A word of advice
The Volkswagen Caddy However Big Your Ambition report, commissioned to understand the common mistakes business owners regularly make, and to help prevent bosses from continuing to make costly blunders, reveals that mistakes and bad decisions cost businesses in the United Kingdom an average of £2 340 (R32 877) every year.
Alex Smith, director of Volkswagen Commercial Vehicles says: “Running a business isn’t easy, and having the best staff working for you is critical, so training and investing in people will always pay dividends in the future. It’s hard to get decisions right every time, and even successful business owners will have made a mistake at some point in the past. The key thing is to avoid repeating them.”
After interviewing 1 000 small and medium-sized enterprise owners, the study reveals that taking a chance on hiring someone who ultimately wasn’t right for the job ranks as British bosses’ most common business mistake. The second most common error is incorrect pricing.
Not taking advantage of an opportunity is the number three business bungle, followed by offering too much of a discount and hiring a friend.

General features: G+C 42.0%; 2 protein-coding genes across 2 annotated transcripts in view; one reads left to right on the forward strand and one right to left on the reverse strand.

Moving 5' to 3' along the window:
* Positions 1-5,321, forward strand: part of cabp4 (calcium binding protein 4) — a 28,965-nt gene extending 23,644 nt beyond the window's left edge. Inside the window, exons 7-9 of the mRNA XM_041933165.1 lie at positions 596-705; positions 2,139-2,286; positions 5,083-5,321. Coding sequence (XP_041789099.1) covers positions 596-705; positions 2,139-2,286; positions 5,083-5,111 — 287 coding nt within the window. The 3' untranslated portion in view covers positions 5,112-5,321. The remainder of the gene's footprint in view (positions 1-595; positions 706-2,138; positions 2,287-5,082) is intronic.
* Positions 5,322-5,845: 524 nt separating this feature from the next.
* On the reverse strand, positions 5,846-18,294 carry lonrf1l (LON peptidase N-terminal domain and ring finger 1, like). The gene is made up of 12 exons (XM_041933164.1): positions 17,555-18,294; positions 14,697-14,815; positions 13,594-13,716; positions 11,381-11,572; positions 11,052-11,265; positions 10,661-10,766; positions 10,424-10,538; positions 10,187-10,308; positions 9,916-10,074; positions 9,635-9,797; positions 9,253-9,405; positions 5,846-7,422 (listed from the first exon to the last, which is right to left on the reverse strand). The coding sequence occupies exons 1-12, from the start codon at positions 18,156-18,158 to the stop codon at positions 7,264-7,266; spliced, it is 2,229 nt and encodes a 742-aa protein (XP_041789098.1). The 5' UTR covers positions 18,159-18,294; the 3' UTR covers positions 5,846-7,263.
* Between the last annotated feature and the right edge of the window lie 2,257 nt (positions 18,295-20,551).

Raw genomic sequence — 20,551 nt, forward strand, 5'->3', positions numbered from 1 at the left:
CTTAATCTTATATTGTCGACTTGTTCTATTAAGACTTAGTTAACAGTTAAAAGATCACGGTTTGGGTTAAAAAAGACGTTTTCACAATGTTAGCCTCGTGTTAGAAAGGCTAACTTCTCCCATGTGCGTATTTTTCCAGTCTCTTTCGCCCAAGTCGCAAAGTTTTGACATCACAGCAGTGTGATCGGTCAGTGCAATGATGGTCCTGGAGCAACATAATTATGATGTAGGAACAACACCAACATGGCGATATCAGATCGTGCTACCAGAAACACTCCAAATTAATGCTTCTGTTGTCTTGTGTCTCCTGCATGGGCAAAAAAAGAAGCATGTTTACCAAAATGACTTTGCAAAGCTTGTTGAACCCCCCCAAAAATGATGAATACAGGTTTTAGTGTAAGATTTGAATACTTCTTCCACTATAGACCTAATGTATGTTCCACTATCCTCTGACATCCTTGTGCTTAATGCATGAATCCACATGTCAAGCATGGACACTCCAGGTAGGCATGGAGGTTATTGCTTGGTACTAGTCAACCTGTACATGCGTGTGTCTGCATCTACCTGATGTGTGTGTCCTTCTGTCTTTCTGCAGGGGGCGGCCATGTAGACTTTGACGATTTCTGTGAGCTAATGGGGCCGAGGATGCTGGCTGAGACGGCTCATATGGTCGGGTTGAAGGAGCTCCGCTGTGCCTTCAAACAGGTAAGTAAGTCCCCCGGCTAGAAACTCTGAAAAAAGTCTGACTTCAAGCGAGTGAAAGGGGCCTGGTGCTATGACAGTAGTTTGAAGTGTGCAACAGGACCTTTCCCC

Sixth place goes to hiring a relative, while firing someone and later realising they shouldn’t have been given the boot is at seven.
Ranking in eighth place is placing trust in the wrong person or business partner. Investing in equipment that didn’t do the job properly and ignoring good advice complete the top ten.
Other common mistakes include allowing a junior to have too much responsibility too soon, acting on bad advice and losing a good member of staff because they were refused a pay raise.
Over a third of business owners admit that they have let their heart rule their heads at some point while running their business, with 61 percent of those saying the decision proved detrimental. More than half of those say they even lost money because of it, while 43 percent say a friendship was ruined, and one in ten admit that their company’s reputation was affected.
The report also shows that three quarters of bosses now feel less optimistic about 2013 than they did at any point in 2012. Nine out of ten (93 percent) say that they don’t expect to achieve their annual financial targets, and a mere 19 percent say that their business is “busy”. Two thirds say that they are reluctant to make long-term investments at this point in time.
Smith adds: “Spending money on short-term fixes, deferring purchases or putting off investments can be a real false economy. When it comes to vehicles, maintenance costs usually increase as they get older, while new models with the latest generation engines can provide large savings in fuel costs over their predecessors.”
He says that looking at the whole life-cost of an investment, rather than just the purchase price, will often save businesses money.